Coronado designed and led the Animal Liberation Front's early 1990s campaign against the fur industry and its supporting research institutions, known as Operation Bite Back. The first attack, in June 1991, was arson on Oregon State University's experimental mink farm, burning research records and leading to the facility's closure. Within a week, the another attack firebombed the Edmonds, Washington, Northwest Farm Food Cooperative, which supplied mink feed. In August, activists attacked a Washington State University mink farm. In February 1992, Coronado and two other Animal Liberation Front activists burned a Michigan State University mink research center, causing $200,000 in damages and incinerating 32 years of research. In 1995, Coronado was sentenced to 57 months of jail, three years probation, and a $2 million fine.[6] Coronado had said that he was not involved in the attack apart from serving as a spokesperson for the Animal Liberation Front, and took the lesser charge of aiding in the attack to avoid a trial and drop charges from other attacks. Only 25 years later did Coronado admit to being the attack's sole perpetrator.[7] The campaign continued during his imprisonment with a focus on freeing animals rather than economic sabotage.[6] The 1992 federal Animal Enterprise Protection Act, which was built to protect animal-based businesses, had been crafted largely in response to Coronado.[8] While in prison, Coronado created and wrote the magazine Strong Hearts.[2]

Following threats of mountain lions looming in the foothills of Tucson, the Arizona Game and Fish Department announced a hunt within the Sabino Canyon area on March 10, 2004. With split scientific opinion on the merit of lion relocation and ten days of protests, the department attempted to move the lions but found few tracks. The climax of the protests was Coronado's arrest, on March 24, for spreading lion scent in the park to sabotage tracking dogs. The hunt was called off four days later.[9] Coronado, Earth First activist Matthew Crozier, and an Esquire journalist accompanying them were charged with trespassing during an emergency order of closure and interfering with an officer.[10][11] From 2006 to 2007, Coronado served eight months[12] of a ten-month federal sentence.[13]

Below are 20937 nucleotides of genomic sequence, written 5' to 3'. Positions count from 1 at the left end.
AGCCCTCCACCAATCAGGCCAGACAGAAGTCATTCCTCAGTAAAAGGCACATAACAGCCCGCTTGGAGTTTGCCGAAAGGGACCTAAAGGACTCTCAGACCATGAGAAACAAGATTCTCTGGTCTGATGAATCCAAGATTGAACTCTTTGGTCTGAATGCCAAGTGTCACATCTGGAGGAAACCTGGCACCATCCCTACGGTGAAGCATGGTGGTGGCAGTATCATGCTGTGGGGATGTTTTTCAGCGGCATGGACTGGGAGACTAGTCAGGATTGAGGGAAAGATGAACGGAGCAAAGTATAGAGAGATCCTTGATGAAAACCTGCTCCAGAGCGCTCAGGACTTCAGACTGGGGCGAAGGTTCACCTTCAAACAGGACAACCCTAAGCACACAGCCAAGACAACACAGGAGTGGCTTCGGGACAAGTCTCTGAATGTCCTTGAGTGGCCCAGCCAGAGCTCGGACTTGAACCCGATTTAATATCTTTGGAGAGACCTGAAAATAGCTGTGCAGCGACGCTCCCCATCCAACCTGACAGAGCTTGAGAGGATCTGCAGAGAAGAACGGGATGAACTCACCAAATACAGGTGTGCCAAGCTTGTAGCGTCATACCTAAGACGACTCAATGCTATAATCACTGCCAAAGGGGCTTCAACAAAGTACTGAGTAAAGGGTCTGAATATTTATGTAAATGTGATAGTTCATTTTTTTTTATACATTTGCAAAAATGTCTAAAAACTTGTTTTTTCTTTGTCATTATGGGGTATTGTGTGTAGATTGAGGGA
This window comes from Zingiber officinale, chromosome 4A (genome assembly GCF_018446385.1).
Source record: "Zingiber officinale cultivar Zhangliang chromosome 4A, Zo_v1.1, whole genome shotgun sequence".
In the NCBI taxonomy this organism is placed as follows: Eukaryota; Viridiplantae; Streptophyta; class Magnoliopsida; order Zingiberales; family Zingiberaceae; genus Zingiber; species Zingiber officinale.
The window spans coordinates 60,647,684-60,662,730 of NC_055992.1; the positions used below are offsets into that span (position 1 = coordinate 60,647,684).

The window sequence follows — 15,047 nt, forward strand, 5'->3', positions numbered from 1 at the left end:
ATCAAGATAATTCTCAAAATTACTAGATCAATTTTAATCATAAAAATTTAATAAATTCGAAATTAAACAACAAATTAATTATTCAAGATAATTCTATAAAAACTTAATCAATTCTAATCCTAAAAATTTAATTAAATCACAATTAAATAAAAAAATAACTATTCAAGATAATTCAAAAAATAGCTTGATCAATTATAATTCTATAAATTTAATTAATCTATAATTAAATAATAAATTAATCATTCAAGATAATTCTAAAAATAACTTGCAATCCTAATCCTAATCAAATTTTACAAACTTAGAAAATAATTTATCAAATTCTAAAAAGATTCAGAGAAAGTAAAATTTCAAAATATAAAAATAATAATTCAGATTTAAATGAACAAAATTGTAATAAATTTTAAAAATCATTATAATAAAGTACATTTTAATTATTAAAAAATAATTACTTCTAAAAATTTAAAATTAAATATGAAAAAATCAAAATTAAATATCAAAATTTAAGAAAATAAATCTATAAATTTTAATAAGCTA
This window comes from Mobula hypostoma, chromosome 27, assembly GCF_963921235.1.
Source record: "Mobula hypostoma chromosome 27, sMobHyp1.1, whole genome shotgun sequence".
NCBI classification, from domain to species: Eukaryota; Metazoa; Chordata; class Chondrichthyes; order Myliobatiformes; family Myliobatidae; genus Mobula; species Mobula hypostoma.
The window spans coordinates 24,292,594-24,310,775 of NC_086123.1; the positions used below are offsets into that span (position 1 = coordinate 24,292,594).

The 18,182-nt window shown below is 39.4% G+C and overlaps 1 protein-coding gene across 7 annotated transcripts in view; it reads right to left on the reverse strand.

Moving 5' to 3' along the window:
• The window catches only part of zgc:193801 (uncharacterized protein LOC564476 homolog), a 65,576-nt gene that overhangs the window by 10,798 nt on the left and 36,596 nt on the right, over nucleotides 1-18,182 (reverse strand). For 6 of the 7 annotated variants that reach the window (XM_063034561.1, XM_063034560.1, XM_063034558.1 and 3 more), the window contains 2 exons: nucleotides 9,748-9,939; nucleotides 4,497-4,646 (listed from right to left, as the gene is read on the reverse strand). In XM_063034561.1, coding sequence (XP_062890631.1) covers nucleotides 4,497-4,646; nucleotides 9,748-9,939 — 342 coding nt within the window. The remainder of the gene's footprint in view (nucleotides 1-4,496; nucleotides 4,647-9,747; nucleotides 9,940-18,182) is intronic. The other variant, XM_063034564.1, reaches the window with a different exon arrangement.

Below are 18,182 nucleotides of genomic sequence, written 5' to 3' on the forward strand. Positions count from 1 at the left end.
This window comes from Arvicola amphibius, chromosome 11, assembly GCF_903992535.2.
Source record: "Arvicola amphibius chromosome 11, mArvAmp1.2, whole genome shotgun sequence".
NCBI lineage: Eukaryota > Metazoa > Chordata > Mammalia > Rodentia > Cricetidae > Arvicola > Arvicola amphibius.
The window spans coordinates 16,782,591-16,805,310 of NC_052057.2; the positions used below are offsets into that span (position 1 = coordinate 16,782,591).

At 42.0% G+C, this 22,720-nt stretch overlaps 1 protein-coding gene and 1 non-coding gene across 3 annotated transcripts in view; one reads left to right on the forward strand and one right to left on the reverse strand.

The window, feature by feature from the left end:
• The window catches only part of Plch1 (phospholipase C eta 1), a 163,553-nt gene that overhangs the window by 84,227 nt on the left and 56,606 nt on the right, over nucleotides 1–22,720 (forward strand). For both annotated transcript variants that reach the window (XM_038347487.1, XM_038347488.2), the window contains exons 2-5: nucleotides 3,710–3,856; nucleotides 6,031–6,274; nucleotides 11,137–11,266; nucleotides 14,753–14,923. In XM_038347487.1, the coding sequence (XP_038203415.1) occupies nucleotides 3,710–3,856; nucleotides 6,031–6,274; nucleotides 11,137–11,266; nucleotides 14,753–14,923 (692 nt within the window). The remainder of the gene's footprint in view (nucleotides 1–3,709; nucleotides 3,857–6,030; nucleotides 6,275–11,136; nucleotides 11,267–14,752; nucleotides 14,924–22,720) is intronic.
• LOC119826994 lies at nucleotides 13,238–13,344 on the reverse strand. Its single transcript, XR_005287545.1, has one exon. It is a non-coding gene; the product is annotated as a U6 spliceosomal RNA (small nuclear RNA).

Amidst the backdrop of the Green Scare, a period of federal crackdown on radical environmental and animal rights activism,[14] the Federal Bureau of Investigation (FBI) arrested Coronado in February 2006[12] as part of its Operation Backfire.[15] Years prior, in August 2003, Coronado gave a speech in San Diego on activist rights that the FBI recorded. In response to an audience question about the Michigan State arson, Coronado used a nearby juice container to explain how the incendiary device worked.[13] A grand jury led to charges that Coronado demonstrated an explosive device with intent to commit a crime.[12]

Fatherhood and years of imprisonment changed Coronado's priorities.[7] Later in 2006, before the incendiary device case went to court and while serving time for the mountain lion case, Coronado wrote an open letter from prison renouncing violence as a means for social pressure[7] in consideration of how legal efforts and prison time had affected his life, family, and young children. This approach was a departure for Coronado, who by now was an underground celebrity among environmental and animal rights radicals. He had become known for his illegal direct actions and longstanding public advocacy for militant tactics, with prominent recent appearances on national television (60 Minutes in 2005) and speaking at a American University (2003).[12] But parenting, he wrote, makes parents "practice the very principles [they] seek to teach [their] children".[7]